Meanwhile, the site made a full recovery from its original hit from the Penguin update.
Now WPMU.org is a big brand and they were able to get this specific use case in front of Google and the greater SEO community that highlighted it. This might not be the case with you. It is unlikely to get the same media coverage and attention, rather claim it.
This comment from Ross put it as straight as an arrow:
It’s smart marketing, for sure. If you really deserve to be ranking, shout it out loud. Either you’re going to quickly find out why you don’t deserve to rank, or Google will realize there’s a hole there and potentially correct if a hole really does exist.
Unfortunately, the benefits of such a strategy are diminishing already – media cares less and less, especially the further away it gets from a Google update. So, James was definitely smart to get this in front of the media and capitalize on the press – but more so, he was smarter in that he had already built a business deserving to rank well on Google – turns out the rest tends to just figure itself out.
Now the bigger question is – what am I supposed to do if my competitor is engaging my site in black hat techniques? For example, earlier SEO’s were focused on buying links for their domain. Now that things have changed, what if someone pays some SEO guy to do black hat SEO for my site? This is something beyond my control and there is no way I can prevent people from distributing spam links on forums, directory sites or a link wheel.
There is a support page on Google Webmaster help which reads:
Google works hard to prevent other webmasters from being able to harm your ranking or have your site removed from our index. If you’re concerned about another site linking to yours, we suggest contacting the webmaster of the site in question. Google aggregates and organizes information published on the web; we don’t control the content of these pages.
Prior to this, the same page used to read the following (highlights by me) [h/t SER]:
There’s almost nothing a competitor can do to harm your ranking or have your site removed from our index. If you’re concerned about another site linking to yours, we suggest contacting the webmaster of the site in question. Google aggregates and organizes information published on the web; we don’t control the content of these pages.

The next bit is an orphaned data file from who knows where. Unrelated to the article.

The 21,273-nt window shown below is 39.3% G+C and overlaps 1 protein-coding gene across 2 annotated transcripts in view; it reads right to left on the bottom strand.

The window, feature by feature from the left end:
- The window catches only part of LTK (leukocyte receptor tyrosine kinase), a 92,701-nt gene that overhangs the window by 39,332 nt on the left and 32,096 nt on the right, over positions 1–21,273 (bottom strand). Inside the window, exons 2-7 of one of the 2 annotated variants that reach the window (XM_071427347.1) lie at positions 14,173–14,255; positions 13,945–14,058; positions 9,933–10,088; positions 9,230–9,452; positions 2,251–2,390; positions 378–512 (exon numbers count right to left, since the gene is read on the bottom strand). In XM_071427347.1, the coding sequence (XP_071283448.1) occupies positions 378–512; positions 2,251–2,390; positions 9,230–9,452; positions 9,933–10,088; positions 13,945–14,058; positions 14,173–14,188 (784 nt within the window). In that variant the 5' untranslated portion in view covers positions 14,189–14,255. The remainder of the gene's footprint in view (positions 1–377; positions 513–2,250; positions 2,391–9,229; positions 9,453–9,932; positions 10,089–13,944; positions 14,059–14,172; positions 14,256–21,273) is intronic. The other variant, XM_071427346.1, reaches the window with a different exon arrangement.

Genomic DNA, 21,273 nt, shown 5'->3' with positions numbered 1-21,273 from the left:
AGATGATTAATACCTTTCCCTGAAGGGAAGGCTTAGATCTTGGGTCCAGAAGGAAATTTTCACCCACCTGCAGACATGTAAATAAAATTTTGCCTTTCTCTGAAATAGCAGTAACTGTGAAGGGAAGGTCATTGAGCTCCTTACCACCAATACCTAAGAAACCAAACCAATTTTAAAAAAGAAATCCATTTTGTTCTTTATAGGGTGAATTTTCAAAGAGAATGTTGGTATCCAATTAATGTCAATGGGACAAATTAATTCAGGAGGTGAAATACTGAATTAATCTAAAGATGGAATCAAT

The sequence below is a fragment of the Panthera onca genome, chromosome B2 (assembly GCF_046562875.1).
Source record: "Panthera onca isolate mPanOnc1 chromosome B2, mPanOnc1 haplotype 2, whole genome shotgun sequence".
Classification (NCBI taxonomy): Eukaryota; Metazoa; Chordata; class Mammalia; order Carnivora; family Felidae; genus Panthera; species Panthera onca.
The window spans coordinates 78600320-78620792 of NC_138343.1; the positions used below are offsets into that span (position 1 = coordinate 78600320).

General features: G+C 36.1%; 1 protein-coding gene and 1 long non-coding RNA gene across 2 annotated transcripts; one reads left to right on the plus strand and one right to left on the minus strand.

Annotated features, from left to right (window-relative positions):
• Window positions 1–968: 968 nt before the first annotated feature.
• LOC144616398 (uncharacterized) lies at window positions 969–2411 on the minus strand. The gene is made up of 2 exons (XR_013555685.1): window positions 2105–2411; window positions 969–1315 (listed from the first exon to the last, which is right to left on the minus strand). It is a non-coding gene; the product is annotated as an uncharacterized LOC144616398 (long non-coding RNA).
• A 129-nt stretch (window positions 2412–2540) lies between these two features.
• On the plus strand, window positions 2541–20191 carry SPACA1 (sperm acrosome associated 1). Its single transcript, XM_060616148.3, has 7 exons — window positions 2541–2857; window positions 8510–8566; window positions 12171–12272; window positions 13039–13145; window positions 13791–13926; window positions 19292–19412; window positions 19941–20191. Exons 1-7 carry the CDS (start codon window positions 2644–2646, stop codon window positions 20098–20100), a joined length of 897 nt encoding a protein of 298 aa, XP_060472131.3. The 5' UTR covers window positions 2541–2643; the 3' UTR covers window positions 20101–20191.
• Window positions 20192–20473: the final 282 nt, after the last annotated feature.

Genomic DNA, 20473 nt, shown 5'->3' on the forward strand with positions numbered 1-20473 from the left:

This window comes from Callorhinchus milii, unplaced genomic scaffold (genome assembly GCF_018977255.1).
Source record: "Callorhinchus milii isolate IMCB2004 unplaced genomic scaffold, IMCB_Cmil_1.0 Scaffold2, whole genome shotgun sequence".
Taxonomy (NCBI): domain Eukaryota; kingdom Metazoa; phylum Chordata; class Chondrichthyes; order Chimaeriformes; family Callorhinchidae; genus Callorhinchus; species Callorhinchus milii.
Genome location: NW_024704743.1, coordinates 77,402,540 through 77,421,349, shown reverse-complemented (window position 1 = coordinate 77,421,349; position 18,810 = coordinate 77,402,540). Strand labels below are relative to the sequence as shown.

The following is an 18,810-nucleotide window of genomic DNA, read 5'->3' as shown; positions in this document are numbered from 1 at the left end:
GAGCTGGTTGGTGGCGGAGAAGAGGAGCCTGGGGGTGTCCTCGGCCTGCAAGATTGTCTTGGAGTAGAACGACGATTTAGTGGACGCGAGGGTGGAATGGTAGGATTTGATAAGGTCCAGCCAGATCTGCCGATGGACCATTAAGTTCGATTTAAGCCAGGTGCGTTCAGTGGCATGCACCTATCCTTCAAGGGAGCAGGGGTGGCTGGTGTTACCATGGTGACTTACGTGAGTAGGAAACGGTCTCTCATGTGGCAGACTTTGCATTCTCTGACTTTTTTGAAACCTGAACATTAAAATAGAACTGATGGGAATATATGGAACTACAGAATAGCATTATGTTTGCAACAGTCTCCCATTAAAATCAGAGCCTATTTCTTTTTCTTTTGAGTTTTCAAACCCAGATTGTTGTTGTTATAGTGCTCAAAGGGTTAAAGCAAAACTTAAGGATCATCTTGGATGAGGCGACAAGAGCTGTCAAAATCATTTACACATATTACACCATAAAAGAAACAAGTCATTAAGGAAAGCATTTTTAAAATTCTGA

I feel pity for those people who don’t have any clue what PageRank is, what is Google Webmaster Tools, neither have they heard about Panda or Penguin.
Nobody really knows whether it is really possible to harm a competitor through sale of spam links. If you can harm yourself through spam links, you can always use the same techniques to harm a competitor’s site as well. Who is going to determine the “intent” and “source” of the spam behavior? Link manipulation is link manipulation, regardless of whether it’s the site owner purchasing links to improve rankings, or a third party doing it to take down a competitor.
There is no rule book of spam.
Of course, negative SEO is a fairly unexplored ground but if this works (God forbids), sooner or later all those SEO’s are going to find a way around it. Previously, Google did a good job ignoring the volume and quantity of links that seemed irrelevant. The philosophy – incoming links from third party sites can either improve your ranks or have no effect whatsoever, was perfect.
Now that this negative SEO (in theory of course) is in place, I can’t elevate my site but I can try to corrupt the reputation of my competitor. Lets just buy paid links from porn sites and spam the whole web with repetitive anchor texts, it will show an effect sooner than later.
Congratulations. Search engine optimization becomes search engine warfare.
P.S: The following video by Matt Cutts gives some hints but tells nothing about negative SEO and things a legit webmaster should do, if he finds that his competitor is trying to destroy the reputation of his site through external deceptive behaviour.